PUMA boundaries were proposed by state or local officials within each state, with final approval by the Census Bureau. Boundaries of PUMA areas had to be defined in terms of counties, places, county subdivisions or census tracts. In the large majority of cases, PUMAs consist of one or more counties. In larger metro counties, they are frequently broken down along the smaller geographic area lines. A strict guideline for defining a PUMA is that it had to have a minimum population of 100,000 persons (75,000 in New England) during the 1990 census. The Census Bureau has distributed several products in an attempt to define the boundaries of these entities, none of which are complete; and which in many cases, obscure the fairly simple nature of the PUMA assignment, especially in metropolitan areas. From the "third generation" equivalency file we received (from Carmen Campbell at the Census Bureau), known as"pumgef"; an attempt was made to assign every census block to a PUMA. Establishing such relationships would allow for the creation of any equivalency files using the census blocks as atomic units. Approximately 1,300 census blocks remained unassigned (down from 70,000 in the "second generation" file). Some detective work was required to fill in the holes. Once the census block to APUMA/BPUMA relationships were established in the MABLE database, Geocorr was invoked to generate a national equivalency file. The process of merging the geography of census blocks into APUMA and BPUMA coverages was deemed too large of a project for the resources available, so a coarser geography was selected. The geography selected was census tracts; the "140" census tracts within the summary level designations of the Summary Tape Files (STF). Level"140" tracts may be split by PUMA geography. An analysis of a Geocorr generated national equivalency file, weighted by land area, revealed:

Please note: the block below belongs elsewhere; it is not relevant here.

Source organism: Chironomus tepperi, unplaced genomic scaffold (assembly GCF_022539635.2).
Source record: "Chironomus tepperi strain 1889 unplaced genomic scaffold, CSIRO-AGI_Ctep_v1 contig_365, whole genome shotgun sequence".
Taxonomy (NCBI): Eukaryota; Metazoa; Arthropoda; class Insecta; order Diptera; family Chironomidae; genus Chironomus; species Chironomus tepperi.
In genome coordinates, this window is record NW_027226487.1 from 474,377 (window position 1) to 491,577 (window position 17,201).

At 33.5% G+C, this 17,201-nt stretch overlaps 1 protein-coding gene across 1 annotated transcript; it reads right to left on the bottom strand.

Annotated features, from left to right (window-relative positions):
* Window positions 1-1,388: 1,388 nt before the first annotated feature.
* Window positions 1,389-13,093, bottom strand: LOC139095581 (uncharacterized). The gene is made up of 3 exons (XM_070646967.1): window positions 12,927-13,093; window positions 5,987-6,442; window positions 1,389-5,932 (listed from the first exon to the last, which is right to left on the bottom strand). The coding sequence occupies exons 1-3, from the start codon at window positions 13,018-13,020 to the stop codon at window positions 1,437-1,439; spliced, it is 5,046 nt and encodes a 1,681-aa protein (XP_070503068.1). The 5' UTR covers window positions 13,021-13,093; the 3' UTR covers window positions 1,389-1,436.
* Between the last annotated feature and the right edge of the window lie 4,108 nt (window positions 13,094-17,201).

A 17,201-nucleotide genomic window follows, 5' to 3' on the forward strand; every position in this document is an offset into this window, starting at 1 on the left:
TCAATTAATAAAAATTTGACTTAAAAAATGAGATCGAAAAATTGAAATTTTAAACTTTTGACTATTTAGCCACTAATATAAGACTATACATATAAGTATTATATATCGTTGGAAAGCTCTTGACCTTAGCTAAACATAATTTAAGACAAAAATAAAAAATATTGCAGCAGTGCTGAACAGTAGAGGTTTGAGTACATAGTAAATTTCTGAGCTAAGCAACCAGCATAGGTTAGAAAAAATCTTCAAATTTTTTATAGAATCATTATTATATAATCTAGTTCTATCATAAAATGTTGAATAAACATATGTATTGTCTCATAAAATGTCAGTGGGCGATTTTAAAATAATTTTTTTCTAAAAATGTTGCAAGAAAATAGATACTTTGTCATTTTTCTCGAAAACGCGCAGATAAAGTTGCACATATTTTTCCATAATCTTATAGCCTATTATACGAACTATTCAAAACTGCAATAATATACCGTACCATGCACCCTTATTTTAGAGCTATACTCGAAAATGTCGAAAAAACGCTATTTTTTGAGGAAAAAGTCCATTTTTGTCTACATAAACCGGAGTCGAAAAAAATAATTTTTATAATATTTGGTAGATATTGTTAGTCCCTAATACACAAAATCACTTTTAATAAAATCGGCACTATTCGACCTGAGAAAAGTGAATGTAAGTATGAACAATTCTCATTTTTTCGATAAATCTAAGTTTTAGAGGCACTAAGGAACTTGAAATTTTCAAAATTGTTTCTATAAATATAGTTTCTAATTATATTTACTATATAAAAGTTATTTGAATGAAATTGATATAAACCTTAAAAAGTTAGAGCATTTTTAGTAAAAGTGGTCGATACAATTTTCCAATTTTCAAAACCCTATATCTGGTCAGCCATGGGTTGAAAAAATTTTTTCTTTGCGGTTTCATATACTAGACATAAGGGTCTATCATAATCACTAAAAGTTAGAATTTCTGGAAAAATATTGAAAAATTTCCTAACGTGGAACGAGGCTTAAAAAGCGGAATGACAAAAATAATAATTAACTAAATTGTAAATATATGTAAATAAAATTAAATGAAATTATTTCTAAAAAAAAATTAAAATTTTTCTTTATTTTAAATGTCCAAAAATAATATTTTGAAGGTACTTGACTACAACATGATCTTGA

of 60,897 tracts, 2,736 were split by PUMAs (4.5%)